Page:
- Paperback: 304 pages
- Publisher: The New Press; First Trade Paper edition (January 16, 2018)
- Language: English
- ISBN-10: 1620973421
- ISBN-13: 978-1620973424
- Product Dimensions: 5.5 x 1 x 8 inches
- Shipping Weight: 12.5 ounces (View shipping rates and policies)
- Average Customer Review: 95 customer reviews
- Amazon Best Sellers Rank: #18,540 in Books (See Top 100 in Books)
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Pushout: The Criminalization of Black Girls in Schools Paperback – January 16, 2018
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Pushout is for everyone . . . whose decisions-big and small-shape how black girls learn and live.”
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Powerful and thought-provoking.”
A powerful indictment.”
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I was a classroom teacher in Title 1, high poverty schools before making the leap to university teaching. I had much experience with the situations that Monique Morris depicted in this book. And yes, in a perfect world, schools would be supportive of every outburst and disruption that students make in class, because those are symptoms of deeper problems, usually stemming from issues and conflicts at home. But school can't fix all the problems and issues that stem form dysfunctional family environments and culture. Society can't expect schools to absorb all the problems that either begin at home or should be addressed in the home.
I tried to be an empathetic, supportive teacher who accepted the students as they were, just as Monique Morris is calling for in this book. But those same students assumed I was 'weak' because I was patient with their problems and their disruptions in class. They exist in a culture that operates on the maxim 'survival of the fittest.' They believe they must be 'hard' to survive in this world. This sets them up for failure in traditional institutions like school. And not being able to keep their emotions in check is symptomatic of dysfunctional families. The classroom is not the place to work out that dysfunction. But human nature being what it is, students recreate the noise and chaos from home in the classroom because they are comfortable with chaos and noise, and probably to work out their issues with a stable or functional adult that is 'safe.' No teacher can teach or help students learn in a classroom where this occurs on a daily basis. These unruly students need counselors who are trained to work with trauma and its after-effects. This level of need requires an expertise that is far beyond what teachers should be expected to handle in a classroom.
So where does it end? Do we totally dismantle the concept of school because part of the population lives in a culture that holds no value for school or education? I also come from poverty, by the way. And I realized pretty early on that education was the key to my being able to get out of and away from poverty and the hopelessness and misery it maintains. Being able to keep my emotions in check and listen quietly in class was part and parcel to my success as a student, which led to opportunities to move ahead in the world. If I was able to get out of poverty through education, anyone can do it. I just don't believe that learning and education is seen or valued as important in poverty culture and that keeps it running at cross-purposes with education.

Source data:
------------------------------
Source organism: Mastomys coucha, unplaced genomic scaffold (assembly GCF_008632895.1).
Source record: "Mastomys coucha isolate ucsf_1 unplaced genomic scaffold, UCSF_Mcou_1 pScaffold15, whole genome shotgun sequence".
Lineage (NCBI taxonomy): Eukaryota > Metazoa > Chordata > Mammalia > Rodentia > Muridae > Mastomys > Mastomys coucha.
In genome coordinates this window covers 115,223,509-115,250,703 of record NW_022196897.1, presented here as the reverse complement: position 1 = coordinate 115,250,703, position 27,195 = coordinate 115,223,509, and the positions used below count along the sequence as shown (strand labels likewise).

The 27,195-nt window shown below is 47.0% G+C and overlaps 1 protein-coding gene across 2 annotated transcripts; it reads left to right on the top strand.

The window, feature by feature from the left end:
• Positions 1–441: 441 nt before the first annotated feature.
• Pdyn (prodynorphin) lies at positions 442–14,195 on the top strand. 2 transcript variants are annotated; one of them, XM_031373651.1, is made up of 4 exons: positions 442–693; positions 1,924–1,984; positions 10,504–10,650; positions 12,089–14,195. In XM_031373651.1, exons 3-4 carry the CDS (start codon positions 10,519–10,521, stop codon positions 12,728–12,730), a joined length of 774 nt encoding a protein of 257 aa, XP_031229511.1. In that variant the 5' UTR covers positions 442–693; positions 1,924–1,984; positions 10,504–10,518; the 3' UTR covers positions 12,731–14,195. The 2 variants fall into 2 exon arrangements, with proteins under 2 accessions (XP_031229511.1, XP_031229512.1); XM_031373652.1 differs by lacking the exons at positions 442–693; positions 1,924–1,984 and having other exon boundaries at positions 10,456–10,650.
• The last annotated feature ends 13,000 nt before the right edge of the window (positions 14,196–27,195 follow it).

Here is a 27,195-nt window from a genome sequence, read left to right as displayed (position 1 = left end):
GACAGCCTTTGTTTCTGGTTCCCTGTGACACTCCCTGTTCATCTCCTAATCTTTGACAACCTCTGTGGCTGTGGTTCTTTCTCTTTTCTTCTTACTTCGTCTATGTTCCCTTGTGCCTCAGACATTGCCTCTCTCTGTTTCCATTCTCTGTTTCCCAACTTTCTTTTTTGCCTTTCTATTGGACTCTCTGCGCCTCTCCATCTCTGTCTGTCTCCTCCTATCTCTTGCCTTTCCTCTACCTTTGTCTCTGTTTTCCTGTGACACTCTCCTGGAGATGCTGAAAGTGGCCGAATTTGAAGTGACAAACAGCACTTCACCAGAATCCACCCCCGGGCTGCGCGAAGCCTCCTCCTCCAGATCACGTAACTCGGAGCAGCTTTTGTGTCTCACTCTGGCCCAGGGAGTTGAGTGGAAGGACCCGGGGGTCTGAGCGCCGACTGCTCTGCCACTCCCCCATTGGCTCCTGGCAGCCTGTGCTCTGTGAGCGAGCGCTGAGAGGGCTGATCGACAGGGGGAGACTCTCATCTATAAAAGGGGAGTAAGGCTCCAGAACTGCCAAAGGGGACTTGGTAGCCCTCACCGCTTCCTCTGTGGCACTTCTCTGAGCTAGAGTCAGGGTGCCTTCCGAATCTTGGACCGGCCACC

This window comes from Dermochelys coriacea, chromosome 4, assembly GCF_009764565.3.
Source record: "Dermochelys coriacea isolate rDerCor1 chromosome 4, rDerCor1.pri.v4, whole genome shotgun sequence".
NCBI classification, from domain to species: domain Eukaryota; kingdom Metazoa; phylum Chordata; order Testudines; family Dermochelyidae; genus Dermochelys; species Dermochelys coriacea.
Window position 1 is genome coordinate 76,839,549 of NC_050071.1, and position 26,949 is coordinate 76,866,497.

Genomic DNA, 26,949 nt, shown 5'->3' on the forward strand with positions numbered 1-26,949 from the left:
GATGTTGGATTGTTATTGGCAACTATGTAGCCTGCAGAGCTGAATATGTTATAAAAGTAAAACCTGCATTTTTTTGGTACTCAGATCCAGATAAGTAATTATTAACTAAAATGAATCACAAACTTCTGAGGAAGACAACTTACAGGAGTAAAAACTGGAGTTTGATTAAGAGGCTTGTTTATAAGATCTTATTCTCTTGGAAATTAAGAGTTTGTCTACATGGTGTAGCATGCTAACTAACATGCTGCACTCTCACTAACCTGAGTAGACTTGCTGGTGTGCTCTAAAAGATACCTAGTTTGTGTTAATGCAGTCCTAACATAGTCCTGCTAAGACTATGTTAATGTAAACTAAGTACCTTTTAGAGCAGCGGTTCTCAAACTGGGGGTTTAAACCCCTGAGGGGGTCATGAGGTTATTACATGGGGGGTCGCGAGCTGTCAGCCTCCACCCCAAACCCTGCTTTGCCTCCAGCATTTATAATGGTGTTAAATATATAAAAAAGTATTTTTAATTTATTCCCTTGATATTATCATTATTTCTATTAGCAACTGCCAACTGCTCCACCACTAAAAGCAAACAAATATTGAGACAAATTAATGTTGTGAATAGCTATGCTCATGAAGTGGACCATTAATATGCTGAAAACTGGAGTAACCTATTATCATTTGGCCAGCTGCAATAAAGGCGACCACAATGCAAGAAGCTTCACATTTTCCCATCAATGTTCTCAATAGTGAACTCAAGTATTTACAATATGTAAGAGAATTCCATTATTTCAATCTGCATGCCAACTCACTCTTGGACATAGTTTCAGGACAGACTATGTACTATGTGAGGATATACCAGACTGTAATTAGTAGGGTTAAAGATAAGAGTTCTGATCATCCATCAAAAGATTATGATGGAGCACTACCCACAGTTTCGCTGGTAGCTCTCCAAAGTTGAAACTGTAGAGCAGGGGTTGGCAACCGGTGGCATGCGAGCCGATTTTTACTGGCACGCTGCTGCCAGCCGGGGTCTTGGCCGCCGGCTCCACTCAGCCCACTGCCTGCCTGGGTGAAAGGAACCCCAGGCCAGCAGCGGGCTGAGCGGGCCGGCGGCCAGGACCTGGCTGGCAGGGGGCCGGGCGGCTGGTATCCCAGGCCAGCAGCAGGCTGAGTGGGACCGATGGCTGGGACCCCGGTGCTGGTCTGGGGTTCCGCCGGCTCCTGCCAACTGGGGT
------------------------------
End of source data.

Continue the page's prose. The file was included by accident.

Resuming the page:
All the good ideas and platitudes in the world are worthless if they aren't based in reality and human nature. And no one is willing to state the obvious here: generational poverty embraces street culture and the guns and violence it engenders produce young people who aren't the least bit interested in learning or being successful in school. That's emblematic of a culture that rebels against the status quo by venerating gangsters and bad guys, instead of trying to use education as a tool and move forward in life. School is simply not desired or aspired to in street culture, which is predicated on survival of the fittest. That's the sad reality of schools, these days.
Perhaps the advancement of technology will retool the school environment to being an online practice done at home, rather than students attending brick and mortar buildings and classrooms. If students are given the ability to learn online, individually, with no interruptions or disruptions, the ones who really want to learn won't be held hostage in physical classrooms by disinterested students who are acting out to deflect attention from their inability to read or do the work the teacher is attempting to explain.
I have to conclude that coddling dysfunction and allowing unruly students to derail lessons is lunacy. Their presence creates the safety concerns and policing of schools that Morris criticizes in this book, due to the fighting and chaos they bring to school, along with the guns in their bookbags. We can't turn schools inside out in order to placate and coddle their dysfunction. At some point, just like in "The Emperor's New Clothes," we have to address the ignorance and stupidity of street culture that is embraced by poverty culture. And that's a hard truth to face in this knee-jerk, reactionary point in time.